Is IoMT the Magic Bullet to Reshape Coordinated and Proactive Care Delivery?

IoMT- internet of things medical applications

Healthcare Internet of Things (IoT) or Internet of Medical Things (IoMT) presents tremendous potential in terms of cost savings, improved profitability, and customer experience. Growth opportunities are plentiful in applications segments such as on-body wearables and implants, in the home, in the community, in the clinic, and in the hospital. These include chronic disease monitoring using smart devices, post-surgery monitoring, smart tricorders, medical support drones, smart diagnostic tools for clinicians, and tools to help hospital rooms become “smart”, as well as early warning systems for patients at risk for code blue emergency. While healthcare stakeholders, including payers, manufacturers, providers, and physicians, recognize their suitability to support the transition from disjointed care to coordinated care and reactive to proactive care delivery, there are concerns surrounding that needs to be addressed such as technology developments for smart tools, industry guidelines, and standards, and most importantly, clinical and patient adoption.

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“Ideal IoMT implementation would be like an ecosystem of smart devices that digitize and transform care delivery for higher efficiencies of health care systems resulting in improved care delivery,” said Transformational Health Industry Analyst Siddharth Shah. “However, we are a long way from achieving this objective with the industry facing several hurdles, beginning with cyber security, lack of interoperability, and accuracy of captured data.”

Internet of Medical Things, Forecast to 2021, new research from Frost & Sullivan’s Advanced Medical Technologies Growth Partnership Service program, provides an overview of the current IoMT market landscape, segment-specific challenges, and opportunities, and strategy and important business model considerations for stakeholders and new entrants.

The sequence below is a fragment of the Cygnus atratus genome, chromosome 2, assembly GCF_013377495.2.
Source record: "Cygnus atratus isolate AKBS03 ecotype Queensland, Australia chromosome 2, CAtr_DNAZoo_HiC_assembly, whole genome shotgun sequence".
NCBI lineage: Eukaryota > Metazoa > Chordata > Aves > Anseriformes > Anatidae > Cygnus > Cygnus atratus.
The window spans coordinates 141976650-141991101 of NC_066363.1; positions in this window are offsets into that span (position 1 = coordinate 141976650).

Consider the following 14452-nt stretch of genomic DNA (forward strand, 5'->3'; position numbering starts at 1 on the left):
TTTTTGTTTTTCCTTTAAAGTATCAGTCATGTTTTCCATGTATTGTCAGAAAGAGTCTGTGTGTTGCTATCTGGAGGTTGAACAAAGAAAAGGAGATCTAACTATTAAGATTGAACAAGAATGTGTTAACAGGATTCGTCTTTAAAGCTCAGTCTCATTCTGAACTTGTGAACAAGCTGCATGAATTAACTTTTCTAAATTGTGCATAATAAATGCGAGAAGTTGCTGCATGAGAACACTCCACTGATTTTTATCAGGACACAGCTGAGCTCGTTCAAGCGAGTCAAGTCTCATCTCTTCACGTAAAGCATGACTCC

Disruptive innovations possible with the IoMT include:

  • Medical-grade wearables and smart implants that communicate patient parameters;
  • Virtual assistants at home to help patients and seniors with their self-care, mHealth applications, and smart diagnostic medical devices that support telehealth services;
  • Smart cars that can track vitals of passengers during transit;
  • Exigency support by drones for emergency response;
  • Smart, digitized clinical devices like digital stethoscopes for clinicians in primary care;
  • Hospital deployment of RFID, beacon or indoor GPS technologies for navigating within the premises;
  • Smart hospital rooms that allow patients to communicate with care teams virtually, from their bedside;
  • Temperature-controlled/cold-chain logistics with end-to-end visibility; and
  • Kiosks at community centers to improve access to informational services, pharmaceutical products, and telemedicine services.

To view Frost & Sullivan’s latest infographic on how Internet of Medical Things will drive automation in the industry, in the home and hospital settings, please click here.

The IoMT market, which stood at $22.5 billion in 2016, is expected to grow at an impressive compound annual growth rate of 26.2 percent to reach $72.02 billion by 2021. Healthcare majors like Philips and Medtronic, several startups, and even technology giants like Apple, IBM, Cisco and Qualcomm are developing capabilities in IoMT applications. Strong partnerships will be forged to leverage relevant expertise and provide truly useful IoMT products and services.

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Neel Achary is the editor of Business News This Week. He has been covering all the business stories, economy, and corporate stories.